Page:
Wisconsin voters will face a choice between protecting their health and exercising their civic duty today after state Republican leaders, backed up by a conservative majority on the state’s Supreme Court, rebuffed the Democratic governor’s attempt to postpone in-person voting in their presidential primary and local elections.

Putting all 30 teams in the Phoenix area and playing in empty ballparks was among the ideas discussed by Major League Baseball and the players’ association during a telephone call to talk about paths forward for a season delayed by the new coronavirus pandemic.

As sports fans struggle during the coronavirus pandemic to find TV programming to keep them entertained, networks will face the opposite dilemma once professional sports leagues resume.

Erie County Executive Mark Poloncarz was asked this past weekend whether the NFL season will start on time amid the coronavirus pandemic. His response, in a word: no.

In addition to going from four to 50 web servers, and with another 300 people hired to take calls – atop the 700 brought in earlier – the state is working with Google to develop a new website with a better interface for its unemployment insurance system, according to Secretary to the Governor Melissa DeRosa.

Dozens of nurses in regions hit hardest by coronavirus have been staying in hotel rooms paid for by their union, but leaders of the Public Employees Federation (PEF) said they are seeking help from the state and the private sector to help continue the effort.

As four more deaths due to the novel coronavirus were recorded in the Capital Region, officials expressed hope that a new mobile testing site in Albany would help paint a clearer picture of how widespread the virus is and when cases in the area might peak.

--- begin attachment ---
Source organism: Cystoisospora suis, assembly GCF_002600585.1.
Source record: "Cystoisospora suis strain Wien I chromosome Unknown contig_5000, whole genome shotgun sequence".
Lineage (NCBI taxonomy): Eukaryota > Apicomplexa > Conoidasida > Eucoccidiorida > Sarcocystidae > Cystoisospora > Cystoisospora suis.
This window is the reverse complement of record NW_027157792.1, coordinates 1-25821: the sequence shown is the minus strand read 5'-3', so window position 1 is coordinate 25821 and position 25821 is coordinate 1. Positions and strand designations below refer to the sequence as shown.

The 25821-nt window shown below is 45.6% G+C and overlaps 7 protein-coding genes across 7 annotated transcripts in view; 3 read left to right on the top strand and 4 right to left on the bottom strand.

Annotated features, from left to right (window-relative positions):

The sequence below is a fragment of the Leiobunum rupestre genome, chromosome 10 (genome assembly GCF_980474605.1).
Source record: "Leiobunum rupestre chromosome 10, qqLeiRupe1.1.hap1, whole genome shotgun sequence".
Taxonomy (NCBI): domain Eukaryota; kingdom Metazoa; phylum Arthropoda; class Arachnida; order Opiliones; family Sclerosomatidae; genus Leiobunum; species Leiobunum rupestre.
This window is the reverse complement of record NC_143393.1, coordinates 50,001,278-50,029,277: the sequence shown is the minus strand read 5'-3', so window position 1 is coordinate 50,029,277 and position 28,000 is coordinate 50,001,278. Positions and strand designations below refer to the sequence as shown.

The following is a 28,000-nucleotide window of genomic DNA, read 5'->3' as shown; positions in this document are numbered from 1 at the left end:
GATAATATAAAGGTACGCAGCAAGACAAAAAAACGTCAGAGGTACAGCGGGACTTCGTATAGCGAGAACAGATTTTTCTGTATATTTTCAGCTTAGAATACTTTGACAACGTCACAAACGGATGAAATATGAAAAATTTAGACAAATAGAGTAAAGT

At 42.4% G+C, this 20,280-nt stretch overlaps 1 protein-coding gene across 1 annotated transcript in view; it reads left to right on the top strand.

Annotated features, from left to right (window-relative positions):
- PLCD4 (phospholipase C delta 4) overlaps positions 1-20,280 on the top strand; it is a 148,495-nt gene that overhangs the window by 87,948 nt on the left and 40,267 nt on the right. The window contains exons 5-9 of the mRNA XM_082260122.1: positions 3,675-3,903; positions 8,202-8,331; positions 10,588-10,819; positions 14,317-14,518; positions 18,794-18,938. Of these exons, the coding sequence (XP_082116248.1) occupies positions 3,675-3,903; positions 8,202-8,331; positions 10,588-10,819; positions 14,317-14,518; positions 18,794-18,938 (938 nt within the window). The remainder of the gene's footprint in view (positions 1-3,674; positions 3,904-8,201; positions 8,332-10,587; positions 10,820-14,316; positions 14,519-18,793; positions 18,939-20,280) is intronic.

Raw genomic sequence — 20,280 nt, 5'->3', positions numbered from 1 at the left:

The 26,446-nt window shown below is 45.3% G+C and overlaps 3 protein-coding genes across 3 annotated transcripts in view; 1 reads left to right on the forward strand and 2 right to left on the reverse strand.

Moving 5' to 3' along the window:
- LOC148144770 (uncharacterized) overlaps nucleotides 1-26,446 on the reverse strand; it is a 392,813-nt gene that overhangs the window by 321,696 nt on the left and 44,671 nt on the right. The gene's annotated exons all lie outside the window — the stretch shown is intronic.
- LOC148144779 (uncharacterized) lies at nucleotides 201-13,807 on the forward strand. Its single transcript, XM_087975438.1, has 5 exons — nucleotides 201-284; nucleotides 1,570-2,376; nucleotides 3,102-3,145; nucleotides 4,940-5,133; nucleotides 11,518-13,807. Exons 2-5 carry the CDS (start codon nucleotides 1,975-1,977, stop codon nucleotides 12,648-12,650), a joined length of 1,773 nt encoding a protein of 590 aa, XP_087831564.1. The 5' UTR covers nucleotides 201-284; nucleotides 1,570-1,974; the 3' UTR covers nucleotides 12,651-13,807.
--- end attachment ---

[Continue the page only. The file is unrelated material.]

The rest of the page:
Spectrum is raising the minimum wage it pays its field and customer operations workers that have had to be on the frontline of the COVID-19 outbreak through visits to hospitals and customer locations.

Colleges across the nation are scrambling to close deep budget holes and some have been pushed to the brink of collapse after the coronavirus outbreak triggered financial losses that could total more than $100 million at some institutions.

Airbnb said that it had raised $1 billion in new funding as it grapples with devastation from the coronavirus pandemic, and as some technology start-ups take extra measures to stockpile cash during the outbreak.

The youngest American adults are facing what is, for most of them, the first serious economic crisis of their working lives. By most measures, they are woefully unprepared.

Meet a few of the millions of people in New York — a day laborer, production assistant and catering business owner — who were part of the “gig economy” and have seen their freelance and events-based work dry up as a result of the pandemic.

When a tiger tests positive for the novel coronavirus at the Bronx Zoo, the immediate question is: What about other cats? (Answer: They’re probably OK).

Rockland County is shutting down all green space starting today, shuttering county-run parks as it gets harder to contain density and maintain proper social distancing amidst the coronavirus outbreak.

Coronavirus-stricken Chris Cuomo is doing “slightly better,” his wife said, as she detailed his all-natural treatment plan, which includes oxygenated herbs.

In non-virus news…

Australia’s highest court overturned the sexual abuse conviction of Cardinal George Pell, 83, the highest-ranking Roman Catholic leader ever found guilty in the church’s clergy pedophilia crisis.

The Trump administration will not adopt new federal limousine safety recommendations that were called for by the National Transportation Safety Board after it completed its preliminary investigation into the 2018 Schoharie limo crash that killed 20 people.

The body of the daughter of former Lt. Gov. Kathleen Kennedy Townsend was located in about 25 feet of water and recovered, authorities said, and they will keep searching for her son, after the two went missing following a canoeing accident last week.

Erie County District Attorney John J. Flynn announced that no criminal charges will be filed in connection to the death of a University at Buffalo student, which police investigated as a possible off-campus hazing incident.

Tiz the Law was named New York-bred Horse of the Year as well as top 2-year-old.

A supermoon rises in the sky this week, looking to be the biggest and brightest of the year.

Photo credit: George Fazio.